May 4, 1876|
|Died: April 19, 1934
Morgantown, West Virginia
|September 8, 1897, for the Boston Beaneaters|
|Last MLB appearance|
|July 31, 1908, for the Cleveland Naps|
|Runs batted in||614|
|Earned run average||4.28|
Charles Taylor Hickman (March 4, 1876 – April 19, 1934) was a professional baseball player. He played all or part of twelve seasons in Major League Baseball as a utility player for the Boston Beaneaters (1897–99), New York Giants (1900–01), Boston Americans (1902), Cleveland Bronchos/Naps (1902–04 and 1908), Detroit Tigers (1904–05), Washington Senators (1905–07) and Chicago White Sox (1907).
He died in Morgantown, West Virginia at the age of 58.
Hickman was born in Taylortown, Pennsylvania and played one season of college baseball with the West Virginia Mountaineers in 1897. Despite being saddled with the nickname 'Piano Legs,' Hickman was an above-average base runner who amassed 91 career triples and several inside-the-park home runs. He also had an above-average range factor throughout his career (although a sub-par fielder; in 1900 he set a record by committing 86 errors as a third baseman). He helped the Beaneaters win the 1897 and 1898 National League pennants.
He led the American League in hits (193) and total bases (288) in 1902 and at Bats per home run (43.5) in 1903. In 12 seasons he played in 1,081 games and had 3,982 at bats, 478 runs, 1,176 hits, 217 doubles, 91 triples, 59 home runs, 614 RBI, 72 stolen bases, 153 walks, .295 batting average, .331 on-base percentage, .440 slugging percentage, 1,752 total bases and 59 sacrifice hits.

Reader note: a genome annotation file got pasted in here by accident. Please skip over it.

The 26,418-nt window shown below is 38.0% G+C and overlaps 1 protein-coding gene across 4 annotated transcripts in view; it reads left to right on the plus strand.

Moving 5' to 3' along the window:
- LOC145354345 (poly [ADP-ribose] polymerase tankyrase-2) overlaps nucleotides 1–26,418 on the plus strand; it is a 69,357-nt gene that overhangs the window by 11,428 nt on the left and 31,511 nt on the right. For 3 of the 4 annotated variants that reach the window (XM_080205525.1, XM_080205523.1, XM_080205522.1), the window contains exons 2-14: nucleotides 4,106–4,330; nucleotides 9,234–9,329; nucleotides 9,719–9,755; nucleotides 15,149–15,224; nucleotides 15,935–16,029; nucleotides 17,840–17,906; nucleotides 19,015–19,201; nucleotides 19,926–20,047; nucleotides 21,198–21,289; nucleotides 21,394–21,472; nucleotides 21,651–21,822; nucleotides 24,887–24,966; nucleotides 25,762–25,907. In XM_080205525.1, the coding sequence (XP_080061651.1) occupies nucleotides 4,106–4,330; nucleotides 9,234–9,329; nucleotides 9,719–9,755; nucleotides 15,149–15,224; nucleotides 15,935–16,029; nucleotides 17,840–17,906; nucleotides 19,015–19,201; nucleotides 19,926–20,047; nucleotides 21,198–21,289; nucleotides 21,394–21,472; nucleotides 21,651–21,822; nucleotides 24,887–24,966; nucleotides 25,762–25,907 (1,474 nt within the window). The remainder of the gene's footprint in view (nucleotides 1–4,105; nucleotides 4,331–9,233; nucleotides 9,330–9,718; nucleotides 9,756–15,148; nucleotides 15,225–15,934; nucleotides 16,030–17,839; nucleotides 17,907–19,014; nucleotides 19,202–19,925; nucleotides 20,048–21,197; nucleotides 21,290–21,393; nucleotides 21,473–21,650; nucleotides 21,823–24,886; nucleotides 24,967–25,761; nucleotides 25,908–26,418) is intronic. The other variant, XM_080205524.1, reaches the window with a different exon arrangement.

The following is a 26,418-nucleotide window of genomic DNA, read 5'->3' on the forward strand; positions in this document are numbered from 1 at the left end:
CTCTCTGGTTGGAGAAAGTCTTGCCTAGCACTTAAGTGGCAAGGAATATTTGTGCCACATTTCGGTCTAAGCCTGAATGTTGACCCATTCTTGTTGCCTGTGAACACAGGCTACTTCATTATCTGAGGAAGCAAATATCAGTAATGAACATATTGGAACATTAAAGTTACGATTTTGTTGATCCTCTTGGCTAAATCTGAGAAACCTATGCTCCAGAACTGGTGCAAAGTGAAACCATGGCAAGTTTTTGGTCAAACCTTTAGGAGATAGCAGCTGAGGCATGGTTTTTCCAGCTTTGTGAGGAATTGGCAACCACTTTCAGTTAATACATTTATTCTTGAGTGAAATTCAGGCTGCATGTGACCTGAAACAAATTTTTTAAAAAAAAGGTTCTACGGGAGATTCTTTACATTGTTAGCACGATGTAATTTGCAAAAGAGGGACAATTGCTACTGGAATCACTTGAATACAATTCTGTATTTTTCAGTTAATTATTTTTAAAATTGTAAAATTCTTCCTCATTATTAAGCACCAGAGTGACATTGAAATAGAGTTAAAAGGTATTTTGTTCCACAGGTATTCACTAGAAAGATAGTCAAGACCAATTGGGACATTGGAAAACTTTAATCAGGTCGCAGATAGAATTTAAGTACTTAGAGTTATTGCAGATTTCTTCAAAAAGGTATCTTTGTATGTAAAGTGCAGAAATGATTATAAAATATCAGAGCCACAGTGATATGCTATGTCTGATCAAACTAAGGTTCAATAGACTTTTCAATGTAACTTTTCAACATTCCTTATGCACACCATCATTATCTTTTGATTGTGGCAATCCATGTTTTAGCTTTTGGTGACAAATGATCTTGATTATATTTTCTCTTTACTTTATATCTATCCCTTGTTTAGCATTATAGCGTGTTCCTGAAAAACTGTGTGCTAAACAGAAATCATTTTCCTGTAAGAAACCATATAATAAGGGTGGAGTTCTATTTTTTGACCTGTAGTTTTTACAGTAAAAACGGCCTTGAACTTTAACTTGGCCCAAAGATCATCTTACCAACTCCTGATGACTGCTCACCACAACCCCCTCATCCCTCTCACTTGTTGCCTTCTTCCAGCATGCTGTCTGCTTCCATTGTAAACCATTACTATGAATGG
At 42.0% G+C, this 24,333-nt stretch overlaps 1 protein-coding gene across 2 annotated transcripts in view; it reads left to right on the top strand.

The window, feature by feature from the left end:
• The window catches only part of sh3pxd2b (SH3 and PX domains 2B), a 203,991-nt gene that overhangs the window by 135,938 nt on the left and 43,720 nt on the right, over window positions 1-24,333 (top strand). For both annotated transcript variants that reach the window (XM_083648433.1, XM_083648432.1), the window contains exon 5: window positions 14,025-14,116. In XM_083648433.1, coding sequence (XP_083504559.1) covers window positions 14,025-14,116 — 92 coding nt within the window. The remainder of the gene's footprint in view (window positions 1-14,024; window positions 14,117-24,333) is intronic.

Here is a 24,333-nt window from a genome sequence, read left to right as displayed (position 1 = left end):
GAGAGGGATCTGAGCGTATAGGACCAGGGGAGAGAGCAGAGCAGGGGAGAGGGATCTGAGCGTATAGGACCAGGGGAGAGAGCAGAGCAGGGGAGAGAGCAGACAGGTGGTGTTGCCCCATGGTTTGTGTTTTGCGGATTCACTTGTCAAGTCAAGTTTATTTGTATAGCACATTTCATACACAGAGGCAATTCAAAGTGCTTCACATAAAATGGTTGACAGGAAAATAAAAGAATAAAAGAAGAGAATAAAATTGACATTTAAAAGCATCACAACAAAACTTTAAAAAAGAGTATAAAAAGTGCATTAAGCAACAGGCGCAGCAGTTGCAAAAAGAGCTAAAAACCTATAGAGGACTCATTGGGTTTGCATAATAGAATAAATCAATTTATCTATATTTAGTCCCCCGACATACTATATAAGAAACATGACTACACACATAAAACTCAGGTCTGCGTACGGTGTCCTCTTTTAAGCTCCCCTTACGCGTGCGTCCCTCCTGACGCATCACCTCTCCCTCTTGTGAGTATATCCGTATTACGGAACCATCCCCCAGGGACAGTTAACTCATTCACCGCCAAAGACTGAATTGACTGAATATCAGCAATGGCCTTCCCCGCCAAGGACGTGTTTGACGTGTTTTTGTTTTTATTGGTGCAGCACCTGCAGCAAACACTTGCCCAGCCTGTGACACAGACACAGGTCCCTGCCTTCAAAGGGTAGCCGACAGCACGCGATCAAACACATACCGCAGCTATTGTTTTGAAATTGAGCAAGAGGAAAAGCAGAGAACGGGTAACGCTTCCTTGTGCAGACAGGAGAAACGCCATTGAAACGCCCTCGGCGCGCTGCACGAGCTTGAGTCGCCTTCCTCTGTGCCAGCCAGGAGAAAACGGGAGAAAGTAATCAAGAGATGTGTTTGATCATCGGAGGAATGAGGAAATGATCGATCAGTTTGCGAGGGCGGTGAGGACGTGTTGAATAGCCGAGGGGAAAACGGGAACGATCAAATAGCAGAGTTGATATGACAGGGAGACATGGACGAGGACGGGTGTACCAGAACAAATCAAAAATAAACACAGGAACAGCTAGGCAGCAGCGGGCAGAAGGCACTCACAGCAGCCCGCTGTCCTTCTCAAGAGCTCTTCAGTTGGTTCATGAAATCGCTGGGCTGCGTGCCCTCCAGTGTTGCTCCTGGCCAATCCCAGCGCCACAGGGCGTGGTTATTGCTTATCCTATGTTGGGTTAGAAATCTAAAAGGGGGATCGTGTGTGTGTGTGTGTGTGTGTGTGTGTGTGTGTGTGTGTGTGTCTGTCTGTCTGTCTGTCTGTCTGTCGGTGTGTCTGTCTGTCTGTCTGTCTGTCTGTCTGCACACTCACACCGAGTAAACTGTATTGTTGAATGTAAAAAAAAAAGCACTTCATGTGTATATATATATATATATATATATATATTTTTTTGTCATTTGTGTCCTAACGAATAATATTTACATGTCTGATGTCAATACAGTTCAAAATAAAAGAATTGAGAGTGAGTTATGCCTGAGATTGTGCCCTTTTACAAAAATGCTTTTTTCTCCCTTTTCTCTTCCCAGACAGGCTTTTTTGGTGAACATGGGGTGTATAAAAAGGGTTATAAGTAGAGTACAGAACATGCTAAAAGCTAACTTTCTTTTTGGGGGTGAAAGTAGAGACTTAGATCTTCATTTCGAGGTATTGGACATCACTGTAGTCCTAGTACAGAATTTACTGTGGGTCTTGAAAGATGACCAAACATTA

As a pitcher he had a 10–8 win-loss record, in 30 games, with 22 games started; 15 complete games, 3 shutouts, 8 games finished, 4 saves, 185 innings pitched, 175 hits allowed, 105 runs allowed, 88 earned runs allowed, 4 home runs allowed, 94 walks allowed, 37 strikeouts, 12 hit batsmen, 4 wild pitches, 62 batters faced and a 4.28 ERA.
|West Virginia Mountaineers (Independent) (1913–1913)|
|West Virginia Mountaineers (Independent) (1915–1917)|
National champion Postseason invitational champion
- "West Virginia University Baseball Players Who Made it to the Major Leagues". Baseball-Almanac.com. Archived from the original on 2004-04-06. Retrieved 11 July 2012.
- "2012 West Virginia Baseball Media Guide". West Virginia Sports Information. p. 88. Archived from the original on 2012-07-11. Retrieved 11 July 2012.